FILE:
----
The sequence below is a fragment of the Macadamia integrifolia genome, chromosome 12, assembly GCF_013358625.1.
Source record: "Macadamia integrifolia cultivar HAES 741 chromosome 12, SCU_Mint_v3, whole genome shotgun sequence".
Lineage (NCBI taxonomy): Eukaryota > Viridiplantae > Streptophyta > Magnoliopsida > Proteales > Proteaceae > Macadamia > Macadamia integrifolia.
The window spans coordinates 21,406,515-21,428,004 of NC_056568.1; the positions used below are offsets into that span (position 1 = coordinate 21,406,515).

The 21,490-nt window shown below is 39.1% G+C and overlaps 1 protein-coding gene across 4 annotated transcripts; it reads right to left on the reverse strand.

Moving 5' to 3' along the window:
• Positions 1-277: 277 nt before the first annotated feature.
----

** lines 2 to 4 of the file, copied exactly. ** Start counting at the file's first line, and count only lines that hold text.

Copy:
Source record: "Macadamia integrifolia cultivar HAES 741 chromosome 12, SCU_Mint_v3, whole genome shotgun sequence".
Lineage (NCBI taxonomy): Eukaryota > Viridiplantae > Streptophyta > Magnoliopsida > Proteales > Proteaceae > Macadamia > Macadamia integrifolia.
The window spans coordinates 21,406,515-21,428,004 of NC_056568.1; the positions used below are offsets into that span (position 1 = coordinate 21,406,515).